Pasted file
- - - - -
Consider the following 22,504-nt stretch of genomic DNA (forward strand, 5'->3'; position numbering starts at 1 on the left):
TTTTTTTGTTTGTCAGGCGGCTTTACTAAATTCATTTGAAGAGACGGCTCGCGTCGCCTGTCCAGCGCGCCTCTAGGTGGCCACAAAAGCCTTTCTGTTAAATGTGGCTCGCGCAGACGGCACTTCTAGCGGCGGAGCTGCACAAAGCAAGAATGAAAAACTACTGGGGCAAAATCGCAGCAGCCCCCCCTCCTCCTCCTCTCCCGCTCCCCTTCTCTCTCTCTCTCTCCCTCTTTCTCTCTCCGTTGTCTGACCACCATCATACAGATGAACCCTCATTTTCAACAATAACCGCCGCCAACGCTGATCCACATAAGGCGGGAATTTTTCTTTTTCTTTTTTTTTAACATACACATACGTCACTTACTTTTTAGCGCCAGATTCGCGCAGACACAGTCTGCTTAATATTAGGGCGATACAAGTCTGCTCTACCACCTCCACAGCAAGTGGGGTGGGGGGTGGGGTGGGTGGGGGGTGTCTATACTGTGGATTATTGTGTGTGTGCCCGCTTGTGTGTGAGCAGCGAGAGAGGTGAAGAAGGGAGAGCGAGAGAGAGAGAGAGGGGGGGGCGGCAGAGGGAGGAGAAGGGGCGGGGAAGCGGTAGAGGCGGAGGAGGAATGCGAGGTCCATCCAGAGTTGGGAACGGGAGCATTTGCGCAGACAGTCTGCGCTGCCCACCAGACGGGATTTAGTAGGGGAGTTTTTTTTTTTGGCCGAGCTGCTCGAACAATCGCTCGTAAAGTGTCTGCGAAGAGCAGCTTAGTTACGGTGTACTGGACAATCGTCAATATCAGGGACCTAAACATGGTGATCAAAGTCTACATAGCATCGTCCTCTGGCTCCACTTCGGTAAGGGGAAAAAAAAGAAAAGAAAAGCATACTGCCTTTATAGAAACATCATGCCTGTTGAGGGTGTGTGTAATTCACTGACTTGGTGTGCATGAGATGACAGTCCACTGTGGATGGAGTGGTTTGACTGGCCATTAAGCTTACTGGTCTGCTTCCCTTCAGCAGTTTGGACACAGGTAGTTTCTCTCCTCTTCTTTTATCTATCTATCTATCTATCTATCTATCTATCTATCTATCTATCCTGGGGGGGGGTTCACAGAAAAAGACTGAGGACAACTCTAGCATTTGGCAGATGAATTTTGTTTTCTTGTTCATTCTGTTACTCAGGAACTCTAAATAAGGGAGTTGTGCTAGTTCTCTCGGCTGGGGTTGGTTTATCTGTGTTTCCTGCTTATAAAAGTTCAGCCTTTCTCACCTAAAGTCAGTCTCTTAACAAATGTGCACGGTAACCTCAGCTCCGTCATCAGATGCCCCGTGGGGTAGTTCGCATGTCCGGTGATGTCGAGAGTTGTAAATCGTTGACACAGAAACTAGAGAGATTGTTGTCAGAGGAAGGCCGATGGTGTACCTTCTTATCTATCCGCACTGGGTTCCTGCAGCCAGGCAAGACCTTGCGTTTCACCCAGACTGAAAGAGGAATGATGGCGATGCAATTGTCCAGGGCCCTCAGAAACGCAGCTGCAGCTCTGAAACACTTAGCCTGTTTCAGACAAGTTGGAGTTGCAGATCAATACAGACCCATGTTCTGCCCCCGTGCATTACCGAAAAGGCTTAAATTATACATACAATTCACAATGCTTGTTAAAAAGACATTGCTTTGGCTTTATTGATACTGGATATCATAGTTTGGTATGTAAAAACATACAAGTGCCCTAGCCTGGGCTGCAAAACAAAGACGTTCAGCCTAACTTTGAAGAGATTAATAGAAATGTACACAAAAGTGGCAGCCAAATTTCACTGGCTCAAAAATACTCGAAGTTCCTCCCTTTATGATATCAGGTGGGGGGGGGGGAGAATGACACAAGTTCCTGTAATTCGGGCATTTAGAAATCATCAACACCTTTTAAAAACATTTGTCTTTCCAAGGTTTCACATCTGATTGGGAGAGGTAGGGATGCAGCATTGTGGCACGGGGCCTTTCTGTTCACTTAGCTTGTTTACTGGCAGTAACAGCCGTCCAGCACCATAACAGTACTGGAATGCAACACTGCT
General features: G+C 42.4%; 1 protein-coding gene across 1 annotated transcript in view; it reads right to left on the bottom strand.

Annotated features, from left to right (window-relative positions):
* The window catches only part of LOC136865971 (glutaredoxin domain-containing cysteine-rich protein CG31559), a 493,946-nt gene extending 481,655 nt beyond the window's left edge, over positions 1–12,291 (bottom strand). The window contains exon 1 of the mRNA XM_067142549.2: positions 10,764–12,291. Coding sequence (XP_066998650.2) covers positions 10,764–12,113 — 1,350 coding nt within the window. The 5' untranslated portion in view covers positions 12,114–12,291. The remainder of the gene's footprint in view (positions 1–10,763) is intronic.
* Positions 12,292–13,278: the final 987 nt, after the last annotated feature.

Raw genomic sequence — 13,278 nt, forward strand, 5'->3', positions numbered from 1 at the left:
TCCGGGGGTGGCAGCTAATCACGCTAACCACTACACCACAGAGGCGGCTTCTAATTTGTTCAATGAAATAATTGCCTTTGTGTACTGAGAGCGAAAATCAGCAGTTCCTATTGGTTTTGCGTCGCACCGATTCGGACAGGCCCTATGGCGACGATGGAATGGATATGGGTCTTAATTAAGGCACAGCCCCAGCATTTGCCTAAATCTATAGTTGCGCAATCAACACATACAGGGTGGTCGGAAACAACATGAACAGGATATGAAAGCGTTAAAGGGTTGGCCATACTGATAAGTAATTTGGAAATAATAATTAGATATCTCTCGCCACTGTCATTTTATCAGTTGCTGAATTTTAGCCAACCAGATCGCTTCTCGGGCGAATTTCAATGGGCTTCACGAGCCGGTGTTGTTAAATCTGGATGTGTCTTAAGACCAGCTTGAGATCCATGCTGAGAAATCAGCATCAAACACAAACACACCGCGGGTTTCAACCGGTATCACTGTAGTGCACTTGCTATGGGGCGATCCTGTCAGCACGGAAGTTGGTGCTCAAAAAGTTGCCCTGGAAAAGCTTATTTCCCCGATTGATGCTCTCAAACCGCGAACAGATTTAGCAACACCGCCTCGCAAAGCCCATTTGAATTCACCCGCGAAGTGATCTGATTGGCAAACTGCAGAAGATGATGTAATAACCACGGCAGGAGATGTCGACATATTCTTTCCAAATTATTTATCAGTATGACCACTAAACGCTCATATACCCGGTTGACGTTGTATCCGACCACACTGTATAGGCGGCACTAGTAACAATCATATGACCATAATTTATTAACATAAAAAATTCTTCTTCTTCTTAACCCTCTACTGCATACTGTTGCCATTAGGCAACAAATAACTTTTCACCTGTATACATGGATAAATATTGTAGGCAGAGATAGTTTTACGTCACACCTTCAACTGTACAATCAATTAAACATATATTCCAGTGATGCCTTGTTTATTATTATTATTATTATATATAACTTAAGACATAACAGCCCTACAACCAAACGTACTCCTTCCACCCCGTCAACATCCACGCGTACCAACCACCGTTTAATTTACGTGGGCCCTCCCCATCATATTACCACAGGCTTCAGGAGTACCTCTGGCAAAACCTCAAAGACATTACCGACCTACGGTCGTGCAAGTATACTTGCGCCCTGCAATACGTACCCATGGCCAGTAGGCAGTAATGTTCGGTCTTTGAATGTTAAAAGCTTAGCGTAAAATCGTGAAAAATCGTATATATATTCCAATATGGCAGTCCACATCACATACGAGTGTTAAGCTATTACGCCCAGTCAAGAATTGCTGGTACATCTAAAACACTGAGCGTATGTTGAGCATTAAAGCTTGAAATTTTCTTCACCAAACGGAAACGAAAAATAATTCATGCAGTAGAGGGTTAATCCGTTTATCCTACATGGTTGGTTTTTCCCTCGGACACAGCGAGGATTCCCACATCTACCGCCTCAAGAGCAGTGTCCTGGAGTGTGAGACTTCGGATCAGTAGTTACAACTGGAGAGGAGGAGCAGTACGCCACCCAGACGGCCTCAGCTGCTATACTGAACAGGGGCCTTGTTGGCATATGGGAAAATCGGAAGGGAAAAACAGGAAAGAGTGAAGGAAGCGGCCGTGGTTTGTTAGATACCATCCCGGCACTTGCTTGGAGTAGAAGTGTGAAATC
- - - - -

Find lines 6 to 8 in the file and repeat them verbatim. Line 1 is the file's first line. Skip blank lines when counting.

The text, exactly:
* Positions 12,292–13,278: the final 987 nt, after the last annotated feature.

Raw genomic sequence — 13,278 nt, forward strand, 5'->3', positions numbered from 1 at the left:
TCCGGGGGTGGCAGCTAATCACGCTAACCACTACACCACAGAGGCGGCTTCTAATTTGTTCAATGAAATAATTGCCTTTGTGTACTGAGAGCGAAAATCAGCAGTTCCTATTGGTTTTGCGTCGCACCGATTCGGACAGGCCCTATGGCGACGATGGAATGGATATGGGTCTTAATTAAGGCACAGCCCCAGCATTTGCCTAAATCTATAGTTGCGCAATCAACACATACAGGGTGGTCGGAAACAACATGAACAGGATATGAAAGCGTTAAAGGGTTGGCCATACTGATAAGTAATTTGGAAATAATAATTAGATATCTCTCGCCACTGTCATTTTATCAGTTGCTGAATTTTAGCCAACCAGATCGCTTCTCGGGCGAATTTCAATGGGCTTCACGAGCCGGTGTTGTTAAATCTGGATGTGTCTTAAGACCAGCTTGAGATCCATGCTGAGAAATCAGCATCAAACACAAACACACCGCGGGTTTCAACCGGTATCACTGTAGTGCACTTGCTATGGGGCGATCCTGTCAGCACGGAAGTTGGTGCTCAAAAAGTTGCCCTGGAAAAGCTTATTTCCCCGATTGATGCTCTCAAACCGCGAACAGATTTAGCAACACCGCCTCGCAAAGCCCATTTGAATTCACCCGCGAAGTGATCTGATTGGCAAACTGCAGAAGATGATGTAATAACCACGGCAGGAGATGTCGACATATTCTTTCCAAATTATTTATCAGTATGACCACTAAACGCTCATATACCCGGTTGACGTTGTATCCGACCACACTGTATAGGCGGCACTAGTAACAATCATATGACCATAATTTATTAACATAAAAAATTCTTCTTCTTCTTAACCCTCTACTGCATACTGTTGCCATTAGGCAACAAATAACTTTTCACCTGTATACATGGATAAATATTGTAGGCAGAGATAGTTTTACGTCACACCTTCAACTGTACAATCAATTAAACATATATTCCAGTGATGCCTTGTTTATTATTATTATTATTATATATAACTTAAGACATAACAGCCCTACAACCAAACGTACTCCTTCCACCCCGTCAACATCCACGCGTACCAACCACCGTTTAATTTACGTGGGCCCTCCCCATCATATTACCACAGGCTTCAGGAGTACCTCTGGCAAAACCTCAAAGACATTACCGACCTACGGTCGTGCAAGTATACTTGCGCCCTGCAATACGTACCCATGGCCAGTAGGCAGTAATGTTCGGTCTTTGAATGTTAAAAGCTTAGCGTAAAATCGTGAAAAATCGTATATATATTCCAATATGGCAGTCCACATCACATACGAGTGTTAAGCTATTACGCCCAGTCAAGAATTGCTGGTACATCTAAAACACTGAGCGTATGTTGAGCATTAAAGCTTGAAATTTTCTTCACCAAACGGAAACGAAAAATAATTCATGCAGTAGAGGGTTAATCCGTTTATCCTACATGGTTGGTTTTTCCCTCGGACACAGCGAGGATTCCCACATCTACCGCCTCAAGAGCAGTGTCCTGGAGTGTGAGACTTCGGATCAGTAGTTACAACTGGAGAGGAGGAGCAGTACGCCACCCAGACGGCCTCAGCTGCTATACTGAACAGGGGCCTTGTTGGCATATGGGAAAATCGGAAGGGAAAAACAGGAAAGAGTGAAGGAAGCGGCCGTGGTTTGTTAGATACCATCCCGGCACTTGCTTGGAGTAGAAGTGTGAAATC